Direct flights from the Indian city of Guwahati to domestic airports in the near future is not possible.

Speaking at the second meet the press yesterday, Prime Minister Dr Lotay Tshering explained that airports must be upgraded to international airports should there be direct flights from Guwahati.

The initial motion moved by Dewathang-Gomdar MP Ugyen Dorji in the recently concluded National Assembly session proposed starting direct flights from Guwahati to Bumthang, Yonphula and Gelephu domestic airports. However, lyonchhen clarified that the House upon realising the lack of feasibility of direct flights in the near future modified the motion.

According to the modified version of the motion, Druk Air would be responsible for studying the feasibility of such flights.

Dr Lotay Tshering also said that the government was not in a position to allow Druk Air to incur loss.

The prime minister said the government supported the amended motion since it worked for the country despite the motion coming from the Opposition.

“I think most of the media took lead from the National Assembly website, where the message was wrong,” he said. The National Assembly website stated that the House had endorsed the motion to start direct flights from Guwahati to Bhutan’s domestic airports.

The House however, endorsed the decision to open five additional entry and exit points for tourists in the southern border. Currently, Phuentsholing is the only entry point for regional tourists to travel into the country by road.

According to the resolution, regional tourists coming to Bhutan should use local vehicles.

“Opening more entry points for tourists was in the country’s interests and that it was the common pledge of all the political parties. “We need to diversify the entry points and we agree to that,” Dr Lotay Tshering said.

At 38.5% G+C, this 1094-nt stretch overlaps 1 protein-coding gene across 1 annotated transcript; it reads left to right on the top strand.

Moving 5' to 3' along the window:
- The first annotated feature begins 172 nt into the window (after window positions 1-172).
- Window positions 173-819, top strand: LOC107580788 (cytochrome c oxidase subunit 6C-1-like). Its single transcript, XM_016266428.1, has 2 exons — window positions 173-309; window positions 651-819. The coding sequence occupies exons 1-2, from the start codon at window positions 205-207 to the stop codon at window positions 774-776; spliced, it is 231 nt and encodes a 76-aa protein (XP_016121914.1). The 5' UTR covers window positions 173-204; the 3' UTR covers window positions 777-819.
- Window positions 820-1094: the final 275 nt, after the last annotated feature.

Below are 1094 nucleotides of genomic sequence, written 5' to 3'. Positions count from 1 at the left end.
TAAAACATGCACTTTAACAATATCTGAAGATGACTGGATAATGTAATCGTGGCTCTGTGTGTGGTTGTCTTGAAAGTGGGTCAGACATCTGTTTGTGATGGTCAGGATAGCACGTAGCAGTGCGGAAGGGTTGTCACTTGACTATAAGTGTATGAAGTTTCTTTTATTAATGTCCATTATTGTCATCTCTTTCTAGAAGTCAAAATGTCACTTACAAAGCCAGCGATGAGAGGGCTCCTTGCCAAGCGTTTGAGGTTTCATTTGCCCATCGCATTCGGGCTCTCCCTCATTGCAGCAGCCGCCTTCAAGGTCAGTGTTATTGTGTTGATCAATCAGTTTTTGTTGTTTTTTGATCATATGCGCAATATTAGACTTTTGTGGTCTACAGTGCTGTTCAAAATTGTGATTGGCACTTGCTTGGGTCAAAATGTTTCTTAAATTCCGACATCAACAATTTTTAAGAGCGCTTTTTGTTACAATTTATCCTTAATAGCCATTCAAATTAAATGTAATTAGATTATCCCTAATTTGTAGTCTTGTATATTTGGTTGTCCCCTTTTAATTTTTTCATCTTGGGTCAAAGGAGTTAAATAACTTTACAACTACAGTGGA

However, he added that the government would study the pros and cons before implementing the decision. “We must have a good monitoring tool in place. I said the same in Parliament,” he said.

He said that additional entry points for tourists in the south would be opened on a need basis and that all would not be opened at one go. The National Assembly’s resolution states that the government would open entry and exit points for tourists at Samdrupjongkhar, Gelephu, Samtse, Nanglam and Panbang.

Lycochhen said the tourists must use Bhutanese vehicles and should hire Bhutanese guides. However, he added that it was a difficult motion for the government to implement.

“Will that increase in the number of tourists coming to Bhutan?” he said, adding that Bhutanese would be in a difficult situation if India imposes similar rules on Bhutanese travelling to India. He said that the issue should be analyaed carefully.

The motion was aimed at promoting tourism for balanced regional development. In 2017, Bhutan recorded tourist arrival of 254,704, of which 183,287 were regional tourists.

The sector contributed USD 79,807 to the exchequer. However, direct benefits of the industry have not reached all the dzongkhags.

Paro had the highest number of international arrivals at 27.5 percent in 2017, followed by 26.4 percent in Thimphu and 23.1 percent in Punakha. Wangdue saw 7.9 percent arrivals while Bumthang received 5.1 percent of the arrivals.

The rest of the dzongkhags saw less than five percent of the total arrivals in the country. Pemagatshel, Tsirang, and Dagana did not receive any tourist in 2017.

MB Subba